Boundary Waters’ Protections Safeguard Water, Wildlife, Rural Economies

WASHINGTON, D.C. (January 26, 2023) — The 20-year withdrawal of mining leases that threatened to leach sulfuric acid into the pristine headwaters of the Rainy River Watershed will ensure that its wildlife, clean drinking water, and abundant recreation opportunities are preserved in the Boundary Waters Canoe Area. The welcome and long-overdue mining withdrawal also will protect the people and ways of life that depend on this unique and untouched landscape. 

“The Boundary Waters Canoe Area Wilderness is one of the most magnificent landscapes in America and provides outstanding habitat for moose, bear, otters, lynx, wolves, and hundreds of species of birds,” said Collin O’Mara, president and CEO of the National Wildlife Federation. “Allowing sulfide-ore mining in the headwaters of the ‘crown jewel of Up North’ would be devastating to the hundreds of wildlife species that make their home in the pristine watershed and would have threatened a billion-dollar outdoor recreation economy that supports 17,000 jobs. Secretary Deb Haaland’s decision is one that future generations will look back upon with gratitude.”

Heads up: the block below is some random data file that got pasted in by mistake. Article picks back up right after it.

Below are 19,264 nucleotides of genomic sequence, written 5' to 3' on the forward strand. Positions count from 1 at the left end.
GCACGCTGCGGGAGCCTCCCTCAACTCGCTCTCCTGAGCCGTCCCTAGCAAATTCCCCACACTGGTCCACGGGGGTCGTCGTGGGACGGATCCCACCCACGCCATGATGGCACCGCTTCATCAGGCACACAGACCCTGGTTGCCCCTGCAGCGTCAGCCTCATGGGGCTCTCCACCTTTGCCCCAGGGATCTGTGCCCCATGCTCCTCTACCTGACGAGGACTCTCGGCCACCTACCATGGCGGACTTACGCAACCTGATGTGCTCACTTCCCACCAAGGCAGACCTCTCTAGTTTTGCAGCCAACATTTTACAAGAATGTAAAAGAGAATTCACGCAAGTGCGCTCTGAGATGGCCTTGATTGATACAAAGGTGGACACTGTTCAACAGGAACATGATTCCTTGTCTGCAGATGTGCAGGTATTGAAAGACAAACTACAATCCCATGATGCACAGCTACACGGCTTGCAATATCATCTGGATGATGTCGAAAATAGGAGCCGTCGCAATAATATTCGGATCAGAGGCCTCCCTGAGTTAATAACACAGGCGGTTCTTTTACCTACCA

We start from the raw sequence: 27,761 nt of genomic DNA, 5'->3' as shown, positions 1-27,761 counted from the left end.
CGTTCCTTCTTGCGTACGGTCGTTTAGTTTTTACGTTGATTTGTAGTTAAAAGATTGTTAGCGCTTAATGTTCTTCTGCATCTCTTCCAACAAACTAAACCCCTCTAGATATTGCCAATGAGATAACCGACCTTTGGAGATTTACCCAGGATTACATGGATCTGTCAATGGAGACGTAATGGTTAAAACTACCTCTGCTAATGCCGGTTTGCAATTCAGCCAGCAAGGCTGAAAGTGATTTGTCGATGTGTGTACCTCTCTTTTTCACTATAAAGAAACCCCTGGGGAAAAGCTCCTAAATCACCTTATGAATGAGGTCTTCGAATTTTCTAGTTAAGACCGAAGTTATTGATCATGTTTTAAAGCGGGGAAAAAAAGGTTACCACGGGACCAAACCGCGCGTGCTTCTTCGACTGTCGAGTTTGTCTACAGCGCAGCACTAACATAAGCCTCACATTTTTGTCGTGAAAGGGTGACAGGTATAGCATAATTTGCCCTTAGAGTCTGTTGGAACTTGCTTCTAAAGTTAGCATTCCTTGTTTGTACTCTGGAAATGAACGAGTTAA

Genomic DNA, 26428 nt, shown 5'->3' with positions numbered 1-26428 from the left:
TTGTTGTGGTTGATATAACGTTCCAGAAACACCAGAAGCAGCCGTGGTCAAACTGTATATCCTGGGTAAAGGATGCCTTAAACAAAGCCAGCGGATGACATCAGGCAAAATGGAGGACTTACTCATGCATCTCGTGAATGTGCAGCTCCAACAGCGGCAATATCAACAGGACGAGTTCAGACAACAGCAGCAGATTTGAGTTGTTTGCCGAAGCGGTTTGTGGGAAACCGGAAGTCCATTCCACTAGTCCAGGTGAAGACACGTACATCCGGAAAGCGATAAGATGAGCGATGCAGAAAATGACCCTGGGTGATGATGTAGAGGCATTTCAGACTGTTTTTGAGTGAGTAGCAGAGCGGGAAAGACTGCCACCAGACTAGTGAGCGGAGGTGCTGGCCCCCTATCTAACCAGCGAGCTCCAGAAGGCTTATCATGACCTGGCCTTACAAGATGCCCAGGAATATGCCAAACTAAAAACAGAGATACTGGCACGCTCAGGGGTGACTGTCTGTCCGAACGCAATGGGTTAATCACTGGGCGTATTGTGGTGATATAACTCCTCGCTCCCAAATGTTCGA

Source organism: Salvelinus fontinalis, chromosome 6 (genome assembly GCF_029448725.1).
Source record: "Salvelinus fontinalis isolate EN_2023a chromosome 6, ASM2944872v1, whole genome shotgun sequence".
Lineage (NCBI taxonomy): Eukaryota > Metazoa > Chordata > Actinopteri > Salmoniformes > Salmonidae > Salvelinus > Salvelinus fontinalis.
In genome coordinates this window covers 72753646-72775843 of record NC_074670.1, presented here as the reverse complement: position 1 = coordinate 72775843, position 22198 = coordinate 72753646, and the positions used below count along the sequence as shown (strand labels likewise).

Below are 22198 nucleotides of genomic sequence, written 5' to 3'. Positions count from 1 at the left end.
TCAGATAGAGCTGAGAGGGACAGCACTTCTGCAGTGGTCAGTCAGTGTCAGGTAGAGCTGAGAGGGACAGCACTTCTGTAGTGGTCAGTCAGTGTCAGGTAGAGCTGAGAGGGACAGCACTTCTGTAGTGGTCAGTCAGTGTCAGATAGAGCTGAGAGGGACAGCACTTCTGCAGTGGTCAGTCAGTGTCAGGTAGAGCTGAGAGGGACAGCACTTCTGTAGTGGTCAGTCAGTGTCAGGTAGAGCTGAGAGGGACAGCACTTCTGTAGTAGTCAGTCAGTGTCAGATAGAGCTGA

“Across the country, the significance of the historic decision by Interior Secretary Deb Haaland to implement 20-year protections for the Boundary Waters is being celebrated. Sportsmen for the Boundary Waters would like to express our deepest gratitude to this Administration for its leadership in protecting the Boundary Waters Canoe Area from sulfide-ore copper mining,” said Lukas Leaf, executive director of Sportsmen for the Boundary Waters. “Not only is this announcement a milestone in the history of the BWCA, but it also affirms the immeasurable value of the Boundary Waters to Minnesota's outdoor economy, its unparalleled recreational opportunities, and its contribution to the legacy of our nation's public lands and waters. Thank you to all who have stood shoulder to shoulder with us for years in defense of the Boundary Waters.”



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